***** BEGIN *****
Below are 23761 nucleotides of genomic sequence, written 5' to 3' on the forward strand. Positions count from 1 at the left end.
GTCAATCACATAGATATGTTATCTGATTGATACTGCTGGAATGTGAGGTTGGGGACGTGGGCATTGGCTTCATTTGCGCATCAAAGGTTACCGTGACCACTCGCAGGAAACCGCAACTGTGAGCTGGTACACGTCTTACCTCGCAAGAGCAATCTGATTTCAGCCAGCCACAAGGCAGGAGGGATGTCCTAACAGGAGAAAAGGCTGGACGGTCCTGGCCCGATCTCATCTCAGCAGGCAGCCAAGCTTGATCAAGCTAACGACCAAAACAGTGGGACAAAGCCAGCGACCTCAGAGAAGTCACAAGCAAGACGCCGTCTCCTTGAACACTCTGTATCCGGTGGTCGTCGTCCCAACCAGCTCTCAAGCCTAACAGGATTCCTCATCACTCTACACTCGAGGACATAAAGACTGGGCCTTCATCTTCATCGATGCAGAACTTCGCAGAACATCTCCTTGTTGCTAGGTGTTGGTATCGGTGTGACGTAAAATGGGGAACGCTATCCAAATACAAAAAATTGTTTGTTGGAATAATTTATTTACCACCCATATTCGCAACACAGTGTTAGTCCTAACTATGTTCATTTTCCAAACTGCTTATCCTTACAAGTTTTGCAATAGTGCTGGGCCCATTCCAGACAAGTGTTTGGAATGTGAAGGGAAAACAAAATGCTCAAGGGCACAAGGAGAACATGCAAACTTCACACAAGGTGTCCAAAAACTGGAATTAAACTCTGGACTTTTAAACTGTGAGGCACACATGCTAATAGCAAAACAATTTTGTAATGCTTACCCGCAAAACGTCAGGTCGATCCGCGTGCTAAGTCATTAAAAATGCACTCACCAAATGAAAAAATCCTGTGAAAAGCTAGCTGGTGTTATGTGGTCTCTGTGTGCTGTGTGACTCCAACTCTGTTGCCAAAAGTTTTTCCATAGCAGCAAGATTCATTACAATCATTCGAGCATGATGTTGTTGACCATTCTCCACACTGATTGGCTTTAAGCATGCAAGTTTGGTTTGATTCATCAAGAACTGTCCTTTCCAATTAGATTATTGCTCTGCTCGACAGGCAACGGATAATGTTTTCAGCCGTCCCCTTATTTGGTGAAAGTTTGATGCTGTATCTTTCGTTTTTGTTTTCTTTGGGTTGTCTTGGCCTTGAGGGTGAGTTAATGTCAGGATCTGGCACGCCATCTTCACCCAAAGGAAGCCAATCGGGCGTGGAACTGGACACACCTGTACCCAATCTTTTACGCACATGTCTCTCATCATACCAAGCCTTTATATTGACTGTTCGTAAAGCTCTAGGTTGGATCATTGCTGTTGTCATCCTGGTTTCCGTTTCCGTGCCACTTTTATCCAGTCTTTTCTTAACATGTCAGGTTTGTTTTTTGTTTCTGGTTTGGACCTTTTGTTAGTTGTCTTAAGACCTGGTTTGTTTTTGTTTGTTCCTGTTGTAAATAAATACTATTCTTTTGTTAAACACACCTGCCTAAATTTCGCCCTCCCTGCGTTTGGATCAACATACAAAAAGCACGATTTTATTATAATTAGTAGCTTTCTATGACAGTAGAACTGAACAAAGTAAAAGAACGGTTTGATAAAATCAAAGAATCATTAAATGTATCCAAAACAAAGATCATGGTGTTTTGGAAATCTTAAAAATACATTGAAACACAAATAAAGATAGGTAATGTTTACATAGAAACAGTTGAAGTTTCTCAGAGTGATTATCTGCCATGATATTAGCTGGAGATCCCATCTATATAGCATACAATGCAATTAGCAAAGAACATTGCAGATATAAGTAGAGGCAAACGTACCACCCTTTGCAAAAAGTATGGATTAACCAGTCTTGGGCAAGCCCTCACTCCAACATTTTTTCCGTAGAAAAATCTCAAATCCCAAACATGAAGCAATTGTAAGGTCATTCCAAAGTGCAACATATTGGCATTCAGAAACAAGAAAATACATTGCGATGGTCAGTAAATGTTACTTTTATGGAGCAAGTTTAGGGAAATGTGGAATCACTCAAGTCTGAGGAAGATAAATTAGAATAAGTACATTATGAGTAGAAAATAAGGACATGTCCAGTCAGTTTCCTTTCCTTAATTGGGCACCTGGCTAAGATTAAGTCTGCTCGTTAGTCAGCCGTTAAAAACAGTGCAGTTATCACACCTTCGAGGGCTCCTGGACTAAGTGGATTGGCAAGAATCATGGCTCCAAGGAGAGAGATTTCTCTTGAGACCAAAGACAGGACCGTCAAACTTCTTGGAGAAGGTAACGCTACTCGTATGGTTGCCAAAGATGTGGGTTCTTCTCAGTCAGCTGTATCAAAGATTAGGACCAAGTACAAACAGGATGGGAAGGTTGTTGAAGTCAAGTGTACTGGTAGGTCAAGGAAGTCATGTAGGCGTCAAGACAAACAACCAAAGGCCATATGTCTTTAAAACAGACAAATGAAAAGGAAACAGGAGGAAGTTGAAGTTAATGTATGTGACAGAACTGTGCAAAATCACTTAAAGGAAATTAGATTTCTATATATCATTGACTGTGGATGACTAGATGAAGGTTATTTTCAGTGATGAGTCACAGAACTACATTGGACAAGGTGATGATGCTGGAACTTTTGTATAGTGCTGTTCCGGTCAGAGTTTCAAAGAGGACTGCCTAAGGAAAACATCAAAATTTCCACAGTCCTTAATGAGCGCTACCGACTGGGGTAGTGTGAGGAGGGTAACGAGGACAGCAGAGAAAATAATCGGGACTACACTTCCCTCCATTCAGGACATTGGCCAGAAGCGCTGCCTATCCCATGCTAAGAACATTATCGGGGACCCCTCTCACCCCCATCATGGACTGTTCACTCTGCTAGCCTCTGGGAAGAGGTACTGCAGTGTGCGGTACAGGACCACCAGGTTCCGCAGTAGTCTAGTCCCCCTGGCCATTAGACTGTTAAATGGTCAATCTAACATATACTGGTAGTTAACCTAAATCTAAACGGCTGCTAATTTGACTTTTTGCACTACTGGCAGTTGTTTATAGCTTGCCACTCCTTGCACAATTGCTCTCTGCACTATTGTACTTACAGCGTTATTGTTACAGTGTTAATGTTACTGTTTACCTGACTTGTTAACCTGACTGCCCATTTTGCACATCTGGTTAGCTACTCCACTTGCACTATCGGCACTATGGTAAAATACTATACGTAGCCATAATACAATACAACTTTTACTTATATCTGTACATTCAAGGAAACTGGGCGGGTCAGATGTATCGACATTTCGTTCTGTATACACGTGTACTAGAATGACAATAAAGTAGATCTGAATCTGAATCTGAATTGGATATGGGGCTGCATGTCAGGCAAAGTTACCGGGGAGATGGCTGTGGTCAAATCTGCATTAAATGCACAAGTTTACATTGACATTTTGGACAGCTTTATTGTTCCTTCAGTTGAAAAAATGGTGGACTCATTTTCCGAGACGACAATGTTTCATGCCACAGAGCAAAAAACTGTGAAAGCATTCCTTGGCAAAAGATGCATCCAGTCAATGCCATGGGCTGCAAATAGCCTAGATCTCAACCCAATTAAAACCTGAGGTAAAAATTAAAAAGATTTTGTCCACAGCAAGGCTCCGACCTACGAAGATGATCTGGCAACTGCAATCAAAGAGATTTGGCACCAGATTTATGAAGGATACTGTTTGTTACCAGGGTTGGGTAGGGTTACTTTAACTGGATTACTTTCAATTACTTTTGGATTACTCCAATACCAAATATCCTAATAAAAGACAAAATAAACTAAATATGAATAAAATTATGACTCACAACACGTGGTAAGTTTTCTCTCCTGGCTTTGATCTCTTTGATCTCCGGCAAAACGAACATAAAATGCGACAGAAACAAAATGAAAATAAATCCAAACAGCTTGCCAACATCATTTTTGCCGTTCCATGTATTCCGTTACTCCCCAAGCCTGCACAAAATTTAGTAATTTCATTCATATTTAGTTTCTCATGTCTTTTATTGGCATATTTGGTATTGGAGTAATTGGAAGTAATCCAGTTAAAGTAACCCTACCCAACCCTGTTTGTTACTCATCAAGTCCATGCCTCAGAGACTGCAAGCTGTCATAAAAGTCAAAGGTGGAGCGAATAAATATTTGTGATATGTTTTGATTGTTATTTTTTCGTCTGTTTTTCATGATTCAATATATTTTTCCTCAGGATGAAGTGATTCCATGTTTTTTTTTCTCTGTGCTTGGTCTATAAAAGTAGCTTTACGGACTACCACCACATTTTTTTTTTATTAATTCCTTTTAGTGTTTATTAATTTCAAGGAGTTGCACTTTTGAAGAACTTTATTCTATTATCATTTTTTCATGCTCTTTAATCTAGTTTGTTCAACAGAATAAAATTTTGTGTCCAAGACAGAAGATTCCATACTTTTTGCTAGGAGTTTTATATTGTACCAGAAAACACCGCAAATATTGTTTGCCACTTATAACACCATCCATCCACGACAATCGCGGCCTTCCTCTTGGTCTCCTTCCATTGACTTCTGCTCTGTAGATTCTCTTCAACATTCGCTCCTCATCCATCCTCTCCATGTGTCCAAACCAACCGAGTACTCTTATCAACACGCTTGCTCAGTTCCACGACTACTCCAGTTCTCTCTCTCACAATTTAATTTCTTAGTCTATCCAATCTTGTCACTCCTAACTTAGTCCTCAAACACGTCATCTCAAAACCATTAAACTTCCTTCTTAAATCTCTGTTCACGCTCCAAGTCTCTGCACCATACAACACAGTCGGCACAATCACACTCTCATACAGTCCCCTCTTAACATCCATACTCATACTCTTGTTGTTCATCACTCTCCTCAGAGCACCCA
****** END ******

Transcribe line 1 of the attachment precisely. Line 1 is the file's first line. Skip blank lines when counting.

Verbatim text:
Below are 23761 nucleotides of genomic sequence, written 5' to 3' on the forward strand. Positions count from 1 at the left end.